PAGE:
Though this division certainly was tragically marked with violence and racism on both sides of the aisle, each still generally recognized the Jewish foundation of Christianity. This changed very suddenly, however, when Constantine the Great became Emperor of Rome in 312 A.D. The lion’s share of the split between Judaism and Christianity occurred when Constantine and his successors instituted a new form of Christianity which deliberately and actively divorced itself from its Jewish roots, and instead was infused with elements of a Greco-Roman version of Babylonian paganism. This new hybrid became what would now be considered “traditional” Christianity; but it is radically different from what the founders of Biblical Christianity believed and practiced. Only the ‘brain stem’ of Biblically Christian thought and doctrine survived in the Nicene and Apostle’s Creeds. Prior to Constantine, Christianity was widely regarded by all persons to be a Jewish sect—even by Jews who did not believe Jesus was the Messiah; after the Constantinian revolution, however, Christianity was perceived as a totally separate religious system.
Question: Are you then seeking to ‘heal the rift’ between Christians and Jews?
In the light of this history marked by hatred and persecution, Talmudic Judaism and Constantinian Christianity cannot be reconciled except perhaps to tolerate each other from a distance. For those seeking authentic Biblical faith as YHWH and the founders of Christianity intended, however, the obvious antidote for this condition is to re-establish the connection between Judaism and Christianity in the Jewish roots of the New Covenant. Those who understand this believe that this is not only necessary, but is prophesied to occur by the Apostle Paul in Romans 9-11. Not only are we seeking to heal the rift, we are seeking to restore the ‘one new man’ as the people of God (Ephesians 2:11-22).
As a noun then, my use of the term Judeo-Christian describes a Christian person who believes that authentic Christianity is simply the fulfillment of the Jewish New Covenant described in the Tanakh, specifically referenced in Jeremiah 31:31-34, Ezekiel 36:22-38; and by Jesus in the Gospels as He celebrated the Passover before His death (Matthew 26:26-29, Mark 14:22-26, Luke 22:19-20, and retold in 1 Corinthians 11:23-26). As such, Christianity can only be truly understood in its original Jewish context. Simply put, a Judeo-Christian is a person who sees Christianity from the lens of its original Jewish perspective and seeks to practice Biblical faith from this vantage point.
The Bible is the foundation of both covenants; and so when reading and interpreting the Bible, one can only derive its meaning by examining it from its original perspective. The Scriptures were written by God through Jewish authors to primarily a Jewish audience; and therefore, as Judeo-Christians, all of our theological interpretations must be based in the framework of Biblical Judaism. The Constantinian church, in contrast, has developed its theology as a ‘best-guess’ approach to the Scriptures in direct rejection of the Jewish context, applying instead the thought processes and context of Greco-Roman pagan culture and philosophy.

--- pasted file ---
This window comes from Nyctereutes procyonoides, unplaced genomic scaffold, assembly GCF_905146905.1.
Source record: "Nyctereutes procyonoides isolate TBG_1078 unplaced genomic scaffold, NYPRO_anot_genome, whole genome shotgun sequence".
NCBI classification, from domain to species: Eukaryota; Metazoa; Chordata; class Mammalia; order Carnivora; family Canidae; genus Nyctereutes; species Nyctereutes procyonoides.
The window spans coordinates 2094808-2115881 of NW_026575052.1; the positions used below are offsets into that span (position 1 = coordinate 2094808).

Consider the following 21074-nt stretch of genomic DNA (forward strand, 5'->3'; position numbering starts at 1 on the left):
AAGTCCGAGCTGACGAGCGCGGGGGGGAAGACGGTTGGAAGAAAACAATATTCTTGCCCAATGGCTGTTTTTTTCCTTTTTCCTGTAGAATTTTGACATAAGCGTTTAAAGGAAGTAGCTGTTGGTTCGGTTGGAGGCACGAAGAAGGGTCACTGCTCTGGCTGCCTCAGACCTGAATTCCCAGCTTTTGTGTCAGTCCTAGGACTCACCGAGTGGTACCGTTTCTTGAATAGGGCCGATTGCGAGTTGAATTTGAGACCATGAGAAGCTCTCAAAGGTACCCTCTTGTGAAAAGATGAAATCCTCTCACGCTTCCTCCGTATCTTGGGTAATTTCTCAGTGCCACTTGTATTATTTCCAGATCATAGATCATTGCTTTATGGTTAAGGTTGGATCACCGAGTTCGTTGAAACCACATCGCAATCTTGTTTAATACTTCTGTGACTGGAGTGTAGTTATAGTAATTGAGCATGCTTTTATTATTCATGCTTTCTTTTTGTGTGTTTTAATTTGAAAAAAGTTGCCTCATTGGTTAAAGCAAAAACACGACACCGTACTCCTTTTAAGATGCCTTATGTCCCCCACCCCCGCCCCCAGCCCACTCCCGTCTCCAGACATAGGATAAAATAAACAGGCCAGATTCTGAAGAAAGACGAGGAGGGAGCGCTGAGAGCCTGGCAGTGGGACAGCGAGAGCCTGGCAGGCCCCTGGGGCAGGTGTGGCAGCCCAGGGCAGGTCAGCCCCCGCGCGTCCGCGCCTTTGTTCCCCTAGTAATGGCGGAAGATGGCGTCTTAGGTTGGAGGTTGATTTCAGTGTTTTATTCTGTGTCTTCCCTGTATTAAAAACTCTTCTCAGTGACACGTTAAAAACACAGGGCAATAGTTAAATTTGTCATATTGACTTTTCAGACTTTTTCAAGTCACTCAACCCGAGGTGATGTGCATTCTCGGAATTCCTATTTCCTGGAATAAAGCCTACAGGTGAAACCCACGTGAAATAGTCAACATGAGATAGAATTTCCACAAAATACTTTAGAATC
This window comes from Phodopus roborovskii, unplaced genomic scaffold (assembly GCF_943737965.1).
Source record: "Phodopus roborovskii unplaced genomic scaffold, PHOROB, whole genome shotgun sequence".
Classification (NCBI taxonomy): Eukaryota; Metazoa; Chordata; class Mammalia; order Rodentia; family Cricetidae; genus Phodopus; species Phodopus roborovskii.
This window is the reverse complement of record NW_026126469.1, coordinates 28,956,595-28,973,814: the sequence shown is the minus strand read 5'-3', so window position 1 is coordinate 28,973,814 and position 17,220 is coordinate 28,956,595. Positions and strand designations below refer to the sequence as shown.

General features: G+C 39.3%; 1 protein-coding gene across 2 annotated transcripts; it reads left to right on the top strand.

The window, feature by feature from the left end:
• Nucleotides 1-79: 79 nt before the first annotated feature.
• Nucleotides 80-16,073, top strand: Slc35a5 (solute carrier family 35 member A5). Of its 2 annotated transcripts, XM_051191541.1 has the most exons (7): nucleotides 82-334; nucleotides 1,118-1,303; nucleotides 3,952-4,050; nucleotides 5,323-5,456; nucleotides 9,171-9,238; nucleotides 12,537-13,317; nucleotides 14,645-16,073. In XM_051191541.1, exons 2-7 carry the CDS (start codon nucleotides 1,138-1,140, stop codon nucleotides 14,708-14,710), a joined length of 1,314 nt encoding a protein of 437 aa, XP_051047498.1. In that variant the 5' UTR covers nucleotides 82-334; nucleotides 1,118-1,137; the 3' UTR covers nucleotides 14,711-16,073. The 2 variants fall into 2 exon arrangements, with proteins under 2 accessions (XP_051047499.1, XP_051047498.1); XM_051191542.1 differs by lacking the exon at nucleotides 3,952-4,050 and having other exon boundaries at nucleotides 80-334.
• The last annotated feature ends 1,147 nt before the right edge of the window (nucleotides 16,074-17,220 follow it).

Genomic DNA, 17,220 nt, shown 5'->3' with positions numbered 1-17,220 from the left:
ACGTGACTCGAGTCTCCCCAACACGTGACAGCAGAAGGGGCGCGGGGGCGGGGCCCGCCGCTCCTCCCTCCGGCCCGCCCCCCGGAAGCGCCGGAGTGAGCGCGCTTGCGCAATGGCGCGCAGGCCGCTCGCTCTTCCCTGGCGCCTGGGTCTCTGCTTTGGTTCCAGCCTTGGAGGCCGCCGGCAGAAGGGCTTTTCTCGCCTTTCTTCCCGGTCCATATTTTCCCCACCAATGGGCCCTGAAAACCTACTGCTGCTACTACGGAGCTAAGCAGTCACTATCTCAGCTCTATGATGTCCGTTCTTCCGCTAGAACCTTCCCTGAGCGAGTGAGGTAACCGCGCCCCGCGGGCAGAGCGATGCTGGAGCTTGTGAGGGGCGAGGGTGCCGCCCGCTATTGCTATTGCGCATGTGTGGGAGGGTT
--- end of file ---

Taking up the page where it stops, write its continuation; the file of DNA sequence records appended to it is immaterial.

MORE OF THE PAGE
Question: If you believe that Christianity and Judaism are essentially the same, why wouldn't you want to simply be Jewish?
This depends on one’s definition of both Judaism and Christianity. Post-Second Temple Talmudic Judaism has deviated from Biblical Judaism as much as Constantinian Christianity’s deviation from Biblical Christianity; so we cannot be defined by either moniker. The website of one congregation used this phrase to describe themselves: "We consider ourselves to be both Jewish and Christian, but neither 'traditionally Jewish' nor 'traditionally Christian'." On the other hand, Biblical Judaism is the foundation of both, and there we find our commonality and the truth of our message. Therefore, the Judeo-Christian seeks to reestablish concepts and practices that are consistent with Biblical values specifically related to a proper Jewish contextual understanding of worshipping God. This does not mean that one must necessarily worship using Jewish language or cultural idioms; it is the context behind these things that allows us to see the blueprint God has for his interactions with man. At this level, our belief is inherently Jewish; it cannot be separated from Judaism.
Question: Is Judeo-Christianity new?
No, Judeo-Christianity is not new. Not only did the original Christians consider themselves to be practicing Jews, Judeo-Christianity spread out from the church in Jerusalem eastward, mainly in the Eastern Roman Empire and the area of the Old Persian Empire as far away as India. Despite Constantine’s edicts in the 4th century, Judeo-Christianity survived from a position of strength all the way through the 5th century, with the last vestiges of its influence falling to the Islamic caliphates in the 7th century. So Judeo-Christianity is a modern resurrection of the most ancient form of Christianity in existence; in this way, we cannot be separated from Christianity either.